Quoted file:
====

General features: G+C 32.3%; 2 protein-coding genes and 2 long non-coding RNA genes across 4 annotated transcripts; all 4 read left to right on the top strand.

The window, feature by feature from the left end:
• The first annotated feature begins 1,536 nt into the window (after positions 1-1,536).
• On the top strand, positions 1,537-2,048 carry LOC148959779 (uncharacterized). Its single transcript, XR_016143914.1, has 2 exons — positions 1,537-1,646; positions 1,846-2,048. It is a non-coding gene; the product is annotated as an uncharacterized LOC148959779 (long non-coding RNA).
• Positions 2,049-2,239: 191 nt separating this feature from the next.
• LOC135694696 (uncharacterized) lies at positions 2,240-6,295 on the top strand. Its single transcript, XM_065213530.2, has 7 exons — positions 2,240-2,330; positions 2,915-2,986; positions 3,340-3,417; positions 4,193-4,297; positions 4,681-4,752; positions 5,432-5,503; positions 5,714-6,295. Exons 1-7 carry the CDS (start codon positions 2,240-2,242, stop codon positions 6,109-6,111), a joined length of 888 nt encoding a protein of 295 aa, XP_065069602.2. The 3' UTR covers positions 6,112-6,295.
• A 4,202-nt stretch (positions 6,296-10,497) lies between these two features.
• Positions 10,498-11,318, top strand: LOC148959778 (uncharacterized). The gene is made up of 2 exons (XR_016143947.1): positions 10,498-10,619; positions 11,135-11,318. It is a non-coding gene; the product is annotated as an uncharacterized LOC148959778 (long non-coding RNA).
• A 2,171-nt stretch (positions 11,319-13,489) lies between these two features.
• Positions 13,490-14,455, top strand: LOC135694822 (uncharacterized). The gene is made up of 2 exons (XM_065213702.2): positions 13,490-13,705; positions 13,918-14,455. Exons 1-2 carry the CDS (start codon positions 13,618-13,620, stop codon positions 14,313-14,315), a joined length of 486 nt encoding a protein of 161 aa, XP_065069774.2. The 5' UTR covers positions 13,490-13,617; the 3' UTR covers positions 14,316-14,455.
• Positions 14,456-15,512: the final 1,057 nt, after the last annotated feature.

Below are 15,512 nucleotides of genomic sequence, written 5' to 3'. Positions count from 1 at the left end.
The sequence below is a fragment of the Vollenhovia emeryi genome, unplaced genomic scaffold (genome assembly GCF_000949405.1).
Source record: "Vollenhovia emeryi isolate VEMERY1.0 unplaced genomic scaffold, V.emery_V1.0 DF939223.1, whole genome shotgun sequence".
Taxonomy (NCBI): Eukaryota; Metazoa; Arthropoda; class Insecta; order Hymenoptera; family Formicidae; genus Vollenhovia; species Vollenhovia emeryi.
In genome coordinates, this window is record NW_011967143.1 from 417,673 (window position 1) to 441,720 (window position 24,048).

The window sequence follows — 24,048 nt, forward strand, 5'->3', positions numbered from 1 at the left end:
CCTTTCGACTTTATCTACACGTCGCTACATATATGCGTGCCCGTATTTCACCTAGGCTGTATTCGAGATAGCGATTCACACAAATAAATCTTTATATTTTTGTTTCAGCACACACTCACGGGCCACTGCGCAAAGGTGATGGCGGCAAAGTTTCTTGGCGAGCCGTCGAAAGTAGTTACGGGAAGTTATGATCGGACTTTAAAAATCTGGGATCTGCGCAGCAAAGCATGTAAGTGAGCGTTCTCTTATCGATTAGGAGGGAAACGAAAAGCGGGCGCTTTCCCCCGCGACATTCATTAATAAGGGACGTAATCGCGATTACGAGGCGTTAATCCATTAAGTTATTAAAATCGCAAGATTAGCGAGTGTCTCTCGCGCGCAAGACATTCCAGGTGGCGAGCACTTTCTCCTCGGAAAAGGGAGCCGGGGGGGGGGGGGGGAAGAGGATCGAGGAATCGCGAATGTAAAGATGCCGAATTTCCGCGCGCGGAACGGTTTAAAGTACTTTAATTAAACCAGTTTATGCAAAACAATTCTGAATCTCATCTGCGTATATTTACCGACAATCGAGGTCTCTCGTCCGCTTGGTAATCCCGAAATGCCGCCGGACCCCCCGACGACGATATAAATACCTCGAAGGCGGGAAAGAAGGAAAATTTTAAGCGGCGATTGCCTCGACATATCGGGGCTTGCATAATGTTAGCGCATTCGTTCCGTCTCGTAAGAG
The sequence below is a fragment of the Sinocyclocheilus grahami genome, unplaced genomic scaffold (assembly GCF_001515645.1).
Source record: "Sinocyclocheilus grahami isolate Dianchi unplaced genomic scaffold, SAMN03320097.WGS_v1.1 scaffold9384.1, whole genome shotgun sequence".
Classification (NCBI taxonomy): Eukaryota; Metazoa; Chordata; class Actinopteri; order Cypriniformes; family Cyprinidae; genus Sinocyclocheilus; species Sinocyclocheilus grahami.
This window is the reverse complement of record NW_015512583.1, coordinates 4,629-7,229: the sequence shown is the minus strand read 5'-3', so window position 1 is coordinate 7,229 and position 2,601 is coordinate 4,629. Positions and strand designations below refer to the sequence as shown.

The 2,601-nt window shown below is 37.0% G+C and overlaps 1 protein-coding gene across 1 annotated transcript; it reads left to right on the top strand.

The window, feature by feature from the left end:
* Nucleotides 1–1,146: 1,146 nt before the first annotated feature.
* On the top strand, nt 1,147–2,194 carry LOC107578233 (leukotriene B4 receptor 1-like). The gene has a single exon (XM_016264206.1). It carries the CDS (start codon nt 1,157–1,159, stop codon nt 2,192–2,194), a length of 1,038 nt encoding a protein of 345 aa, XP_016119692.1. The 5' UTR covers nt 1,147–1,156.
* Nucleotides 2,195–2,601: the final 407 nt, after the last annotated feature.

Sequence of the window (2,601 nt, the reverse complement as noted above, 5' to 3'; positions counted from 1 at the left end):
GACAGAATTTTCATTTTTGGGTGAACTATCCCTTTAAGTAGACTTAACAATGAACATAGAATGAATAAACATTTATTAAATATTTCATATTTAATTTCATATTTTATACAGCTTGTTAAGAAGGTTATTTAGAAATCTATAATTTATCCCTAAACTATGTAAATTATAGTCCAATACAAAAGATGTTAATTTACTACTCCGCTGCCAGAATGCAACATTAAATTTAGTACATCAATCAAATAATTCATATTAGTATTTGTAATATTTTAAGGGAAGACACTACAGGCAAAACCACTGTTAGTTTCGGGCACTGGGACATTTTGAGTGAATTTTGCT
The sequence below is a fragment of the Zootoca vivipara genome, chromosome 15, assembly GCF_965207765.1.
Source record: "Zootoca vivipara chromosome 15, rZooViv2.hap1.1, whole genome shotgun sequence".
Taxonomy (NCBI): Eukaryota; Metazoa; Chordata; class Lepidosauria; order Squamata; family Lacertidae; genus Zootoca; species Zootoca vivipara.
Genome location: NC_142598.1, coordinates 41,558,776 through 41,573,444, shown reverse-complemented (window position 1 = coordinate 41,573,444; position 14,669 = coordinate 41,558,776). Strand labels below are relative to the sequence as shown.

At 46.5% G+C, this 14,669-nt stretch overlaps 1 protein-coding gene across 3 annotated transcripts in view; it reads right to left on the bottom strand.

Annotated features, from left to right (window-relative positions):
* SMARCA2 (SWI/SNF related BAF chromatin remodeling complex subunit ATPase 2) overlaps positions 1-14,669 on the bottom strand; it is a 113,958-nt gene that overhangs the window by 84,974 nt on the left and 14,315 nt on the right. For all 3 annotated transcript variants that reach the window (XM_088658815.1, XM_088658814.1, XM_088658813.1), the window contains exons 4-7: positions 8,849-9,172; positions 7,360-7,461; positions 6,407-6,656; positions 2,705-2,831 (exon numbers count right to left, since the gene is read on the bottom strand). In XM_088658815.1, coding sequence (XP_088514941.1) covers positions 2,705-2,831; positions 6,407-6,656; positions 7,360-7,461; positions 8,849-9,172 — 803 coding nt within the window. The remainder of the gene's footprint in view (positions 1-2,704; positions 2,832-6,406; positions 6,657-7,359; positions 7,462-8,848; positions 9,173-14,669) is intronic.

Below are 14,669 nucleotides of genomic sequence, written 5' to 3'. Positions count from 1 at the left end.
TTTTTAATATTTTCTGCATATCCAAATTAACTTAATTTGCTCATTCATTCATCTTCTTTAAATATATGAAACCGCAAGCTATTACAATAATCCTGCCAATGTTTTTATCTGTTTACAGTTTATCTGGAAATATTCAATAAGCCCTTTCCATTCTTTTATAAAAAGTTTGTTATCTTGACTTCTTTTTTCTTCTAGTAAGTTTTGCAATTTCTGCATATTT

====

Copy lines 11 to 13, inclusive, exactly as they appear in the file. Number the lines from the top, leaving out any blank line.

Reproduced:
• Positions 14,456-15,512: the final 1,057 nt, after the last annotated feature.

Below are 15,512 nucleotides of genomic sequence, written 5' to 3'. Positions count from 1 at the left end.
The sequence below is a fragment of the Vollenhovia emeryi genome, unplaced genomic scaffold (genome assembly GCF_000949405.1).